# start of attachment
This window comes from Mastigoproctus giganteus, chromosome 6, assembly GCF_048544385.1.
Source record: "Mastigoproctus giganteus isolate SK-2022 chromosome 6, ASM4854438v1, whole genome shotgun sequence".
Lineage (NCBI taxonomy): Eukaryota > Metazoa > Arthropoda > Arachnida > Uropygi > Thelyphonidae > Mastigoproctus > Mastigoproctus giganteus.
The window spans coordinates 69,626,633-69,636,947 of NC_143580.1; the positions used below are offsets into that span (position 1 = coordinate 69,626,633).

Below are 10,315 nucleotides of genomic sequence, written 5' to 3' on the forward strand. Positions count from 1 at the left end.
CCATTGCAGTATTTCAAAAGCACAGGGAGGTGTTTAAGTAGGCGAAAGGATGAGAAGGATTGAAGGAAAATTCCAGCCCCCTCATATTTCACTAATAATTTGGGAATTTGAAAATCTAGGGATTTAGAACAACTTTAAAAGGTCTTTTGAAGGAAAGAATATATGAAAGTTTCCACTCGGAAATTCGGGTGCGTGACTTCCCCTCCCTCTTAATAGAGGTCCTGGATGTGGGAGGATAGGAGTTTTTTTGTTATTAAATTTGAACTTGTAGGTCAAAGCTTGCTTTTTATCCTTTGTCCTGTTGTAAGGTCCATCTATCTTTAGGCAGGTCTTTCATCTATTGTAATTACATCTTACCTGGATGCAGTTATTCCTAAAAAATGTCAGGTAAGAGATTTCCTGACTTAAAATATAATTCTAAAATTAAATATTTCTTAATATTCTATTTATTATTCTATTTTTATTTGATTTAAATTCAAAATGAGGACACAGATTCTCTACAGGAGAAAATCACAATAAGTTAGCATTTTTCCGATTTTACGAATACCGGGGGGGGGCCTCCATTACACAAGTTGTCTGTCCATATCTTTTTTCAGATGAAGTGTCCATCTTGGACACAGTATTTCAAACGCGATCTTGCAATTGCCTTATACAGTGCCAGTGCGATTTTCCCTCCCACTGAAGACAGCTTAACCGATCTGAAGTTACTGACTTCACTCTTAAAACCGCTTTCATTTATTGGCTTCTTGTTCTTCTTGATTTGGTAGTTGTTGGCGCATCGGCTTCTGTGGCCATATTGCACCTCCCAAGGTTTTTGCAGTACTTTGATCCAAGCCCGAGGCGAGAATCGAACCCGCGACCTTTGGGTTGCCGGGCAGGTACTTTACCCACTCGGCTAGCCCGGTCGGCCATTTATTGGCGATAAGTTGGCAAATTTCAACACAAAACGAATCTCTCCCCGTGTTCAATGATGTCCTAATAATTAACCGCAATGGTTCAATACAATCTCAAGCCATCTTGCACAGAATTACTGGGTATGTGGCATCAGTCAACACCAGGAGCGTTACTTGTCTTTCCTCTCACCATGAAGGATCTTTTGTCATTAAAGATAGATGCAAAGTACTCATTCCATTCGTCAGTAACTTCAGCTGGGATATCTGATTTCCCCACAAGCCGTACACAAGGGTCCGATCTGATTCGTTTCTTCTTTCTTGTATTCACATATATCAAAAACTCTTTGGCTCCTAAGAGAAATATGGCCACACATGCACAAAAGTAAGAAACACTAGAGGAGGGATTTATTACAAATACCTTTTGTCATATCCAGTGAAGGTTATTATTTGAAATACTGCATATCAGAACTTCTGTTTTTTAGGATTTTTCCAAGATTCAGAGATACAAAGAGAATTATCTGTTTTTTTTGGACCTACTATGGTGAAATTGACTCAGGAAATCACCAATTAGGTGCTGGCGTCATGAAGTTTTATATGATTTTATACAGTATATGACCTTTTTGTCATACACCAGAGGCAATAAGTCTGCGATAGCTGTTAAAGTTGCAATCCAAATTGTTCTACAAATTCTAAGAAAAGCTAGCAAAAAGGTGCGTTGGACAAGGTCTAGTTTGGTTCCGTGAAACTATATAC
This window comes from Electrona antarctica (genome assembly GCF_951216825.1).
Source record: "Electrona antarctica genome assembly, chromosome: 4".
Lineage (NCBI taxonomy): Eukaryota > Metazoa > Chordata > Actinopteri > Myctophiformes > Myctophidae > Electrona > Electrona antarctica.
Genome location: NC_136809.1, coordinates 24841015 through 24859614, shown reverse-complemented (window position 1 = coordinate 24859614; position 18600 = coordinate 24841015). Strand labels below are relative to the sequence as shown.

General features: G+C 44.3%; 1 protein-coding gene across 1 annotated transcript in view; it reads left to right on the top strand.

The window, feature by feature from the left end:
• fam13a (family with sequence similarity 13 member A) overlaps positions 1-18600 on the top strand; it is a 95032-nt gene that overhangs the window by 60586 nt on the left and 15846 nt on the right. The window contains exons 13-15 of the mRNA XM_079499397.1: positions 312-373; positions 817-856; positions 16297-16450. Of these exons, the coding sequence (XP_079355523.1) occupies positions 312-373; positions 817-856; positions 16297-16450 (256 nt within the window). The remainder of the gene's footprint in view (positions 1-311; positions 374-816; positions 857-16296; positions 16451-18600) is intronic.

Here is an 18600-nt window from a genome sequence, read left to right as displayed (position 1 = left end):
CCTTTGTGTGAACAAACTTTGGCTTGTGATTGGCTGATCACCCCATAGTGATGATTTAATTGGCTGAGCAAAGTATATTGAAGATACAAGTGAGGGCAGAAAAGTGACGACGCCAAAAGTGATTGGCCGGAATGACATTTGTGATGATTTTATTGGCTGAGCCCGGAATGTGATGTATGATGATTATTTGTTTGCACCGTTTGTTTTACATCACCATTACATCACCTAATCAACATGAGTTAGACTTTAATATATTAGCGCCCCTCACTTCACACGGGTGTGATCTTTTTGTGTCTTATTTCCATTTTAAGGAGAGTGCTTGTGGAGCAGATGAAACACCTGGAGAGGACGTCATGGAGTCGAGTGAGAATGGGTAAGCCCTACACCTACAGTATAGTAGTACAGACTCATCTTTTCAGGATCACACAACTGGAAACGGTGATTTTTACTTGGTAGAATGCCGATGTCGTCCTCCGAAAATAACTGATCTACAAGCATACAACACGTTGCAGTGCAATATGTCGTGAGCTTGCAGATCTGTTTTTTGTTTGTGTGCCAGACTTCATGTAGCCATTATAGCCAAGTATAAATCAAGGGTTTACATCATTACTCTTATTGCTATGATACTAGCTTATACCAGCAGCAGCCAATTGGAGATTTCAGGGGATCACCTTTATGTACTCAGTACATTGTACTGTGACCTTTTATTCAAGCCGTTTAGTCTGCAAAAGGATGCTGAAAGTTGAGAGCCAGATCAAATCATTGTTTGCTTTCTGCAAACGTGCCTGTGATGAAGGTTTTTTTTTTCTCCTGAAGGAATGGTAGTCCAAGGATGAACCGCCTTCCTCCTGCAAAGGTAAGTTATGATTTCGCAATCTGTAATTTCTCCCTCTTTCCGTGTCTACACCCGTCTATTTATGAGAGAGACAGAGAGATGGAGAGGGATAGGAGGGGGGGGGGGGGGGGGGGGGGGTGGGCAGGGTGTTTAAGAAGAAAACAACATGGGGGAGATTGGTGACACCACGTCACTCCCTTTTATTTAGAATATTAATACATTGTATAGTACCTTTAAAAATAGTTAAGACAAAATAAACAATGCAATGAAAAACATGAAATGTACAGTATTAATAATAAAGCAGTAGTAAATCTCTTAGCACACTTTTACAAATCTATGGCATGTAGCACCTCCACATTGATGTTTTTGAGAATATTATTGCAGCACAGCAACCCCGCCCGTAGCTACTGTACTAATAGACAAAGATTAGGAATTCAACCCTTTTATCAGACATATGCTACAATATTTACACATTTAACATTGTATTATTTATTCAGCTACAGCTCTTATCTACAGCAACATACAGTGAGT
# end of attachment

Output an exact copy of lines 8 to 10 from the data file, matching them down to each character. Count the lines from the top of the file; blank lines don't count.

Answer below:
Source record: "Electrona antarctica genome assembly, chromosome: 4".
Lineage (NCBI taxonomy): Eukaryota > Metazoa > Chordata > Actinopteri > Myctophiformes > Myctophidae > Electrona > Electrona antarctica.
Genome location: NC_136809.1, coordinates 24841015 through 24859614, shown reverse-complemented (window position 1 = coordinate 24859614; position 18600 = coordinate 24841015). Strand labels below are relative to the sequence as shown.